MONTREAL -- Sears Canada's decision to close down and stop honouring extended warranties has highlighted the risk for consumers seeking peace of mind.
Charene Juraski, a real estate agent in Maple Ridge, B.C., said she was pressured by salespeople to buy the protection agreement even after she questioned what happens if Sears folds.
Fearing the retailer's demise, she returned a fridge and stove for which she paid almost $700 for extra protection.
"I'm so glad now that I did. I felt really bad about it because I really wanted Sears to make it," she said in an interview.
The troubled retailer, which started a liquidation process last month, said it won't honour extended warranties and will only issue full refunds for protection agreements purchased between Sept. 18 and Oct. 18. The company has said most merchandise it sells comes with a one-year manufacturer's warranty, which is available to customers directly from the manufacturers.
The experience of many distressed Sears policyholders should be a wake-up call for Canadians and could affect purchases heading into the busy Christmas shopping season, said Kerry K. Taylor, author of the money blog Squawkfox.com.
"If you know someone who got burned by an extended warranty ... you're going to be very wary about going into that product purchase."
For retailers, extended warranties prove extremely profitable, allowing them to subsidize consumers who don't make the commitment., said Pranav Jindal, a University of North Carolina assistant marketing professor who authored a study on extended warranties.
Whereas retailers can earn 15- to 25-per cent profit on the sale of an appliance, the margin for extended warranties can run at 250- to 300-per cent, he said.
Extended warranties are popular with risk-averse consumers but the extra cost may be totally unnecessary, said David Soberman, a marketing professor at the Rotman School of Management at the University of Toronto.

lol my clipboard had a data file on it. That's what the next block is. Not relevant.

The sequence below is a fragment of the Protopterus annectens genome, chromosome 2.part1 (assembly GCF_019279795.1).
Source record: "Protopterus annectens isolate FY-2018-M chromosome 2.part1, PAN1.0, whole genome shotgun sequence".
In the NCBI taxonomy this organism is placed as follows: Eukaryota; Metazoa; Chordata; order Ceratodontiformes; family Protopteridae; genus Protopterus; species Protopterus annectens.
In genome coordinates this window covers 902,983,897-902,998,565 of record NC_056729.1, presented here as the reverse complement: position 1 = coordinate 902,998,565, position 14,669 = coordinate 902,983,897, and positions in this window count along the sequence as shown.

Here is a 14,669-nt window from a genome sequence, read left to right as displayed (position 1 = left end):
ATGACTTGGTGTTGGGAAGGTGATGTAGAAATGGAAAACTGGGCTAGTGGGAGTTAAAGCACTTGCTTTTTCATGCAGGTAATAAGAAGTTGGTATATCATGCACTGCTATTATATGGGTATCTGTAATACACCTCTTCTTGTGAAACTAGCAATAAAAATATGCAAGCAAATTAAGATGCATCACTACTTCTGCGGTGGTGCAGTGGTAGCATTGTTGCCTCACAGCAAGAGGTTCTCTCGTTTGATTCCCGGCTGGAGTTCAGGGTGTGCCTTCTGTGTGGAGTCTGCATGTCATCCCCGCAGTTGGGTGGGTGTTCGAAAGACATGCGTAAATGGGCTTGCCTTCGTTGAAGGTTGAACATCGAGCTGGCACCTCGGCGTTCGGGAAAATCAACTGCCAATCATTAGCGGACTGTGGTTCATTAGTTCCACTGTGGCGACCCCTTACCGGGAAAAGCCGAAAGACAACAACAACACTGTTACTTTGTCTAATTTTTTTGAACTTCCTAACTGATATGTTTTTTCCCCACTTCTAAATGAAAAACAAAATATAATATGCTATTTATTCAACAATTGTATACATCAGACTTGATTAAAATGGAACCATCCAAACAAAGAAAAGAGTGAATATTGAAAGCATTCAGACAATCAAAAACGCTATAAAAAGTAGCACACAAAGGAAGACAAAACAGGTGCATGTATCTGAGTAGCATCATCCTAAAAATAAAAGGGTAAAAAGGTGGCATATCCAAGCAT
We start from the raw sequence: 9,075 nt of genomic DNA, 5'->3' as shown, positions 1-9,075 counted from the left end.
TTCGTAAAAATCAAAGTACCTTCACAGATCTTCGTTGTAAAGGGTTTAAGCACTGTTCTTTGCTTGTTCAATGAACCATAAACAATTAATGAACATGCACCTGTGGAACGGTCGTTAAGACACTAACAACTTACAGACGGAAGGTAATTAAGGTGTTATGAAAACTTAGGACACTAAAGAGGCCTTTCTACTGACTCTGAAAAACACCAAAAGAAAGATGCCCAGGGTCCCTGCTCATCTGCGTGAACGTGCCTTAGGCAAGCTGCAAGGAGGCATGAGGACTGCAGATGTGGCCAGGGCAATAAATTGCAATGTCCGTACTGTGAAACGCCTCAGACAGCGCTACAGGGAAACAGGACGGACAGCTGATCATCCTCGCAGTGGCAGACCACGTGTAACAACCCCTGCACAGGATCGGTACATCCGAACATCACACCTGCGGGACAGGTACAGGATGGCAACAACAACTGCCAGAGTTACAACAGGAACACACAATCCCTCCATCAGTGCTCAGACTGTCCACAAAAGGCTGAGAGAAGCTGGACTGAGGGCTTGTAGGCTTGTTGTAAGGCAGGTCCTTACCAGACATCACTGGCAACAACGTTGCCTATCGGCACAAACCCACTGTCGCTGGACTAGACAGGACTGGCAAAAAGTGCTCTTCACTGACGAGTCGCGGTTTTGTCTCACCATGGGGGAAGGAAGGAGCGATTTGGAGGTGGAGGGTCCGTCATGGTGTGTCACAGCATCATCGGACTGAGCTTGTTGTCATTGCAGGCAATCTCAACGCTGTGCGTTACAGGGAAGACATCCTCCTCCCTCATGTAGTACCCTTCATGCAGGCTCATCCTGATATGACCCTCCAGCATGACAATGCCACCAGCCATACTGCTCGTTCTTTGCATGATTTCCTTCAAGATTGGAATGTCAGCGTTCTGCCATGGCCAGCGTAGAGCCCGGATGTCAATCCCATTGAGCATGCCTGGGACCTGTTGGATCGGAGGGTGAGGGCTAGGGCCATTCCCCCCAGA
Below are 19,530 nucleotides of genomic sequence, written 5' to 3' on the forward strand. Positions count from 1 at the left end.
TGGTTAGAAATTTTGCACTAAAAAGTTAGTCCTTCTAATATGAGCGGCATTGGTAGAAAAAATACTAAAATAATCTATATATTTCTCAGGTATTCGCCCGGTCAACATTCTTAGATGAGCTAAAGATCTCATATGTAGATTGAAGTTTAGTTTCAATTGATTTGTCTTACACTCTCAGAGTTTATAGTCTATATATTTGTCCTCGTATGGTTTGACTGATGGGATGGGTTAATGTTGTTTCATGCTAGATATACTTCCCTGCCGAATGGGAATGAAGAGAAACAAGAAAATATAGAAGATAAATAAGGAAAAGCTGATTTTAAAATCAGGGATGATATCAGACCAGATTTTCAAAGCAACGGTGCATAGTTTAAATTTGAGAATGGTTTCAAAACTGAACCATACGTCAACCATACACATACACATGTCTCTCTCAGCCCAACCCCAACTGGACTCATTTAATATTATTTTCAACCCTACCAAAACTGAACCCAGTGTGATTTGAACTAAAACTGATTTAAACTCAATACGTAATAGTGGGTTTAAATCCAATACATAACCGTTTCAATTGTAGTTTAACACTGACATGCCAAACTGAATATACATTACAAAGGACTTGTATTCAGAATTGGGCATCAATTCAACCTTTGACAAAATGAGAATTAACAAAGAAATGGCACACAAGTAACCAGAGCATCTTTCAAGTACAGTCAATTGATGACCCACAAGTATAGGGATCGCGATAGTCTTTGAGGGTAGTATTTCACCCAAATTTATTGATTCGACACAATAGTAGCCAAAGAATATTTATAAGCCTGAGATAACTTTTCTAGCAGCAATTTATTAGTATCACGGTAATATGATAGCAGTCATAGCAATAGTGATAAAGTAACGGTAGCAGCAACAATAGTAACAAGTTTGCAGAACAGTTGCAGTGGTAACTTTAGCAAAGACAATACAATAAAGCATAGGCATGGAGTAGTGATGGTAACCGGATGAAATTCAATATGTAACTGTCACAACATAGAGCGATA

"From a purely financial point of view they're not a good idea, but what we do is we buy many things in life for peace of mind," he said.
Uncertainty is such a big issue for some consumers that they're willing to fork over hundreds or thousands of dollars at the checkout, often without researching the fine print in the insurance policy, he said.
What started as a service offered decades ago when people owned just a few appliances has now become an important source of revenue for many retailers.
American consumers spent about US$17 billion on vehicle service contracts last year and roughly US$23 billion on protection plans for appliances, electronics, computers and mobile phones, says the trade publication Warranty Week.
Canadians are estimated to spend $3.5 billion to $4 billion a year on extended warranties, according to Michael Bailey of Superior Warranty Consulting Services in Vancouver.
Warranties come with a hefty price, estimated to range between 15 and 40 per cent of the price of the product itself.
Consumer Reports says extended warranties are not worth the cost.
"Chances are that what you spend will be money down the drain," the U.S. publication wrote in a 2016 report.
It said many products these days are highly reliable and unlikely to need repairs before being replaced.
Instead, it suggests consumers self-insure by setting aside some money monthly with each purchase to cover future repair or replacement costs.
Consumer Reports said a manufacturer's warranty offers protection in the first year of ownership and many credit cards extend that time when the item is charged.
Online videos can also offer tips that allow consumers to make the repairs themselves.
Soberman said there is little need for an extended warranty for electronics, as any problems will likely surface quickly. Products such as washers, dryers and cars are better suited for warranties, as they have moving parts that will eventually wear or malfunction.